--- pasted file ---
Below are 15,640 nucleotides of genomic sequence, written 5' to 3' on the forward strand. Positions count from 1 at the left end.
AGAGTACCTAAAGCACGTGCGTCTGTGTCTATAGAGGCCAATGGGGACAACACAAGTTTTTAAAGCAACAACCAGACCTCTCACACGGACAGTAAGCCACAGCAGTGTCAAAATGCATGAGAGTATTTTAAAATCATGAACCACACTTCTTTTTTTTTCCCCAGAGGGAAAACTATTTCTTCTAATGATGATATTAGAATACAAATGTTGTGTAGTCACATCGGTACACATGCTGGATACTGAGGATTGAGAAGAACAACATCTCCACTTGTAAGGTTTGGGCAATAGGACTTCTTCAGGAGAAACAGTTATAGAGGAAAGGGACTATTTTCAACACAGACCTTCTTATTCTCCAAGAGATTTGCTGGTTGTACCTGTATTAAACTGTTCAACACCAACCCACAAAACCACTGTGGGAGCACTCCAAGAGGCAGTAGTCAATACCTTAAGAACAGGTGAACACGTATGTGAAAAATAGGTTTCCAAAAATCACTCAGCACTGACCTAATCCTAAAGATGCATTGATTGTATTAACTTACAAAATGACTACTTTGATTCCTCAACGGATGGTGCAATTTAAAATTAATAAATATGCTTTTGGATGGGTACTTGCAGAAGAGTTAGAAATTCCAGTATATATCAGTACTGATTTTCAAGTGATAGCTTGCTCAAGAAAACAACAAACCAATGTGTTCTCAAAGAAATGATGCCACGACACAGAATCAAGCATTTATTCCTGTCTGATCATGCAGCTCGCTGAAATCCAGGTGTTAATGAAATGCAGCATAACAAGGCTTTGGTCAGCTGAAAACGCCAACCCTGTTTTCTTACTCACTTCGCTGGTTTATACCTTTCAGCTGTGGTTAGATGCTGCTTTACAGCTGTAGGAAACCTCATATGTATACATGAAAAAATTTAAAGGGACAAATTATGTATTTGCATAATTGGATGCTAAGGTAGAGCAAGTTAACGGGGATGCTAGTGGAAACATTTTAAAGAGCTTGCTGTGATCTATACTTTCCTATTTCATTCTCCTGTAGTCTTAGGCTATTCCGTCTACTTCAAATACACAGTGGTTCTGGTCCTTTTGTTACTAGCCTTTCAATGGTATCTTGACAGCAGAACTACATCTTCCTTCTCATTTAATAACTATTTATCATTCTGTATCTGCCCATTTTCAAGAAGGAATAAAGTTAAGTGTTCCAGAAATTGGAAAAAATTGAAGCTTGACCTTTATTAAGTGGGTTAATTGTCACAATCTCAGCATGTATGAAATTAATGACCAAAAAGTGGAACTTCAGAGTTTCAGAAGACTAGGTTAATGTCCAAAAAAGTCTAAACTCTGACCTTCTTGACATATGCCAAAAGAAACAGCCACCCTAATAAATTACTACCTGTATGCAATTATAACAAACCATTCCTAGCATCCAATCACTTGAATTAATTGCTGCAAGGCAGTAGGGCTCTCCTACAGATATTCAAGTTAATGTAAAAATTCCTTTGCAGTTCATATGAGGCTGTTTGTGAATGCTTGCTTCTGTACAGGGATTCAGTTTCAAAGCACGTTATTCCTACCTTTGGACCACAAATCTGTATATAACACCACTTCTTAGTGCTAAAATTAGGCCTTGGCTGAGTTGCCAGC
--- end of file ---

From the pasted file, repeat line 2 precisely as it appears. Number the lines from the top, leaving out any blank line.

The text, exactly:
AGAGTACCTAAAGCACGTGCGTCTGTGTCTATAGAGGCCAATGGGGACAACACAAGTTTTTAAAGCAACAACCAGACCTCTCACACGGACAGTAAGCCACAGCAGTGTCAAAATGCATGAGAGTATTTTAAAATCATGAACCACACTTCTTTTTTTTTCCCCAGAGGGAAAACTATTTCTTCTAATGATGATATTAGAATACAAATGTTGTGTAGTCACATCGGTACACATGCTGGATACTGAGGATTGAGAAGAACAACATCTCCACTTGTAAGGTTTGGGCAATAGGACTTCTTCAGGAGAAACAGTTATAGAGGAAAGGGACTATTTTCAACACAGACCTTCTTATTCTCCAAGAGATTTGCTGGTTGTACCTGTATTAAACTGTTCAACACCAACCCACAAAACCACTGTGGGAGCACTCCAAGAGGCAGTAGTCAATACCTTAAGAACAGGTGAACACGTATGTGAAAAATAGGTTTCCAAAAATCACTCAGCACTGACCTAATCCTAAAGATGCATTGATTGTATTAACTTACAAAATGACTACTTTGATTCCTCAACGGATGGTGCAATTTAAAATTAATAAATATGCTTTTGGATGGGTACTTGCAGAAGAGTTAGAAATTCCAGTATATATCAGTACTGATTTTCAAGTGATAGCTTGCTCAAGAAAACAACAAACCAATGTGTTCTCAAAGAAATGATGCCACGACACAGAATCAAGCATTTATTCCTGTCTGATCATGCAGCTCGCTGAAATCCAGGTGTTAATGAAATGCAGCATAACAAGGCTTTGGTCAGCTGAAAACGCCAACCCTGTTTTCTTACTCACTTCGCTGGTTTATACCTTTCAGCTGTGGTTAGATGCTGCTTTACAGCTGTAGGAAACCTCATATGTATACATGAAAAAATTTAAAGGGACAAATTATGTATTTGCATAATTGGATGCTAAGGTAGAGCAAGTTAACGGGGATGCTAGTGGAAACATTTTAAAGAGCTTGCTGTGATCTATACTTTCCTATTTCATTCTCCTGTAGTCTTAGGCTATTCCGTCTACTTCAAATACACAGTGGTTCTGGTCCTTTTGTTACTAGCCTTTCAATGGTATCTTGACAGCAGAACTACATCTTCCTTCTCATTTAATAACTATTTATCATTCTGTATCTGCCCATTTTCAAGAAGGAATAAAGTTAAGTGTTCCAGAAATTGGAAAAAATTGAAGCTTGACCTTTATTAAGTGGGTTAATTGTCACAATCTCAGCATGTATGAAATTAATGACCAAAAAGTGGAACTTCAGAGTTTCAGAAGACTAGGTTAATGTCCAAAAAAGTCTAAACTCTGACCTTCTTGACATATGCCAAAAGAAACAGCCACCCTAATAAATTACTACCTGTATGCAATTATAACAAACCATTCCTAGCATCCAATCACTTGAATTAATTGCTGCAAGGCAGTAGGGCTCTCCTACAGATATTCAAGTTAATGTAAAAATTCCTTTGCAGTTCATATGAGGCTGTTTGTGAATGCTTGCTTCTGTACAGGGATTCAGTTTCAAAGCACGTTATTCCTACCTTTGGACCACAAATCTGTATATAACACCACTTCTTAGTGCTAAAATTAGGCCTTGGCTGAGTTGCCAGC